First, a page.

• 01.17.14

Google Is Working On Glucose-Sensing Contact Lenses For Diabetics

If it works, they could replace the daily ritual of a finger prick for millions of diabetics.

Google Is Working On Glucose-Sensing Contact Lenses For Diabetics
[Image: Contacts via Shutterstock]

As the diabetes epidemic grows around the world, so does the number of people who have to take part in its time-consuming daily rituals, including constant finger-pricks to monitor blood sugar. This week, Google announced that it’s working on a “smart” contact lens that can measure the amount of glucose in tears. If it works, the lens could be the beginning of a finger prick-free future.


In a blog post, project collaborators Brian Otis and Babak Parviz describe the technology–regular soft contact lens material containing a mini glucose sensor and small wireless chip:

We’re testing prototypes that can generate a reading once per second. We’re also investigating the potential for this to serve as an early warning for the wearer, so we’re exploring integrating tiny LED lights that could light up to indicate that glucose levels have crossed above or below certain thresholds.

This is still far from commercialization. Google says that it’s in discussions with the FDA, but is still looking for partners to help take the lens to market. Plus, as Re/code points out, it’s not yet certain that tears are even a consistent indicator of blood glucose levels.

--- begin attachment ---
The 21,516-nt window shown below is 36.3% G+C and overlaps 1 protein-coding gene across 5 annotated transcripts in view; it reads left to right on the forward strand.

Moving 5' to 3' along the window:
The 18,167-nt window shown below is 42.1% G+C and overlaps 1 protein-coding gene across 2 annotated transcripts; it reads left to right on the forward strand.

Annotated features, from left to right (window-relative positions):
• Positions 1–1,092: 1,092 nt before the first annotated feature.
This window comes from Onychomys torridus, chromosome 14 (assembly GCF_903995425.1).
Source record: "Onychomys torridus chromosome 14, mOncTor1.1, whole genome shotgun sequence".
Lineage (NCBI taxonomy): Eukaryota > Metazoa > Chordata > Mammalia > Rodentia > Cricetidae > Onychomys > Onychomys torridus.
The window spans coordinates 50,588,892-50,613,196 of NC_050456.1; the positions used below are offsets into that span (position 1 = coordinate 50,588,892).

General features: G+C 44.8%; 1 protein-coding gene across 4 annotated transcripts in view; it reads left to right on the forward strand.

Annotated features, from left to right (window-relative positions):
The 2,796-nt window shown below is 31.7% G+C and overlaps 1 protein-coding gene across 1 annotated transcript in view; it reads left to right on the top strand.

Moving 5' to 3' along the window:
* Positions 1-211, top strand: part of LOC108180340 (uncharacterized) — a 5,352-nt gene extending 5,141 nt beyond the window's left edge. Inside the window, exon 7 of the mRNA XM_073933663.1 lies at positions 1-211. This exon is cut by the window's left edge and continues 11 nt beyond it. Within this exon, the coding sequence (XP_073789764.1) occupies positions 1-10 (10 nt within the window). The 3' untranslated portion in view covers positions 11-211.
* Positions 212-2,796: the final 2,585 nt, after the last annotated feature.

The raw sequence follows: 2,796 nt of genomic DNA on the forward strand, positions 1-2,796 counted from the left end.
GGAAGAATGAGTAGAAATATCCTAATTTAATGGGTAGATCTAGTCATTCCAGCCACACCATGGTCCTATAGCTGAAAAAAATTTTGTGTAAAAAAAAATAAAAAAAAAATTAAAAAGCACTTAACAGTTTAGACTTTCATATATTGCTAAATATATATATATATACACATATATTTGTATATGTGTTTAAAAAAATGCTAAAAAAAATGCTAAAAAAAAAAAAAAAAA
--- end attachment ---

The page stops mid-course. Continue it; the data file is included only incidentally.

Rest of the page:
Others are also looking at alternatives to the finger prick, including glucose measures from breath and saliva. A company called Freedom Meditech, for example, is working on a small device that can measure glucose levels with an eye scan.

But there’s certainly room for as much product innovation as possible. More than 8% of the U.S. population is diabetic, and finger-pricking is painful and annoying enough that people often neglect to do it as much as they should. A smart contact lens or saliva monitor would make it significantly easier to watch out for uncontrolled blood sugar levels, which ultimately lead to serious health complications.

About the author

Ariel Schwartz is a Senior Editor at Co.Exist. She has contributed to SF Weekly, Popular Science, Inhabitat, Greenbiz, NBC Bay Area, GOOD Magazine and more.